Kansas – “Leftoverture”: The Complete Basslines, Part 6

Dave Hope Questions Of My Childhood Transcription

Tim Fletcher and Troy Hughes’ epic project “Kansas: Leftoverture – The Complete Basslines” has reached its sixth chapter, featuring Dave Hope’s work on “Questions Of My Childhood”.

This chapter carries on from the first five installments, and, as usual, includes in-depth analysis, a full transcription (with tab), playing hints and tips, and a video playthrough. If you wish to, you can gradually build up a collection of the chapters to complete the album.

Questions Of My Childhood

This is another fairly short song (under four minutes) and like ‘Opus Insert’ has a straightforward structure that helps to keep the prog excesses to a minimum. There are some changes of feel and key, as you’d expect from a Kansas song, but overall, it’s a very catchy and uplifting piece, with a driving groove in most sections. The main feature of the song is Steve Walsh’s powerful vocal performance, but the instrumental playing is also excellent, with Kerry Livgren’s keyboard work and Robbie Steinhardt’s violin soloing being particularly notable.

This song starts in C major, with a double-feel intro groove where the bass sticks to a C root with some occasional dips onto G. A four-bar link into the verse moves the key into A major. The bass sits out for most of verse one, only joining in with the strong rhythmic hits in bars 19 and 20. At bar 21, the verse sequence starts again, with some simple root notes that lock in with the drums and a few arpeggio ideas to give a little more color to the pattern.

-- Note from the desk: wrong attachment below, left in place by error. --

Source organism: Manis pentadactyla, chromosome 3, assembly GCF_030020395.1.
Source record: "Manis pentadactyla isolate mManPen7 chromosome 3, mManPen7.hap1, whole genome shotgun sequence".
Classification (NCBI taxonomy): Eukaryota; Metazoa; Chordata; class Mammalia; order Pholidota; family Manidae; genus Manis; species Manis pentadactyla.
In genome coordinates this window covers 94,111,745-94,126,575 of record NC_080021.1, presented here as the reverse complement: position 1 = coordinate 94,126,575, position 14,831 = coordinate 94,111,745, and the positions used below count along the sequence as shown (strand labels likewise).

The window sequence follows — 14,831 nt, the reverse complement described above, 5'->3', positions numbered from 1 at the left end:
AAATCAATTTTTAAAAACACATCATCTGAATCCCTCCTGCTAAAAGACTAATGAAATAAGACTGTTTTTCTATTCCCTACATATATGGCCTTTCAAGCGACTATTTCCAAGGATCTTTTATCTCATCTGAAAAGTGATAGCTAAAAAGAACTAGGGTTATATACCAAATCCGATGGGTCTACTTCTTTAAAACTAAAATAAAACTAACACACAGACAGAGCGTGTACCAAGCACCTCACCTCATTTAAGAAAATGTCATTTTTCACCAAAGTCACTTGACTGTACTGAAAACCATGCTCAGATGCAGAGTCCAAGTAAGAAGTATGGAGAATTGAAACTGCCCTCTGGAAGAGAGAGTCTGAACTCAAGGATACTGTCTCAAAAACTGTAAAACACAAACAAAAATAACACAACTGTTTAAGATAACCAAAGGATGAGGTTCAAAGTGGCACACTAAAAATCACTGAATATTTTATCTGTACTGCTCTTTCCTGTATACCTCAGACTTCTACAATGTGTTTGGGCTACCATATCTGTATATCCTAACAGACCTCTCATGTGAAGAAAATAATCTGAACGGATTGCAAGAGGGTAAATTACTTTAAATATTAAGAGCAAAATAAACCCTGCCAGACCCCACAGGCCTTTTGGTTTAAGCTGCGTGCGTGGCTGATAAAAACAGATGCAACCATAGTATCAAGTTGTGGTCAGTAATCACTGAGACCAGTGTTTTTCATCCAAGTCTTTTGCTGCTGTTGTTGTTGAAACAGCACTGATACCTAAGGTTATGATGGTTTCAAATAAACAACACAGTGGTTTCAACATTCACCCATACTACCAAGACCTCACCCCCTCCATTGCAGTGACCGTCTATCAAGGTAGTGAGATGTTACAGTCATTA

This bassline idea continues through another verse. At the chorus, the bass line joins in with root notes in the F – C – G, F – C – G – D chord movements before reverting to the verse line. A bridge section begins at bar 45, and the bass line becomes rhythmically more straightforward but uses more link notes to smooth the chord changes until bars 52-3 where a strong E pedal idea is used. Bar 54 reiterates the section at the end of the intro, leading into another verse and chorus. After this, the intro section re-appears, and this runs out to the end of the song.

Hope’s bass playing is clear and strong, and although there are no really complex ideas in this song, the bass line provides some powerful, driving rhythmic support and some occasional melodic flow.

Download chapter six and the transcription, then follow along with video:

Get daily bass updates.

Get the latest news, videos, lessons, and more in your inbox every morning.

Share your thoughts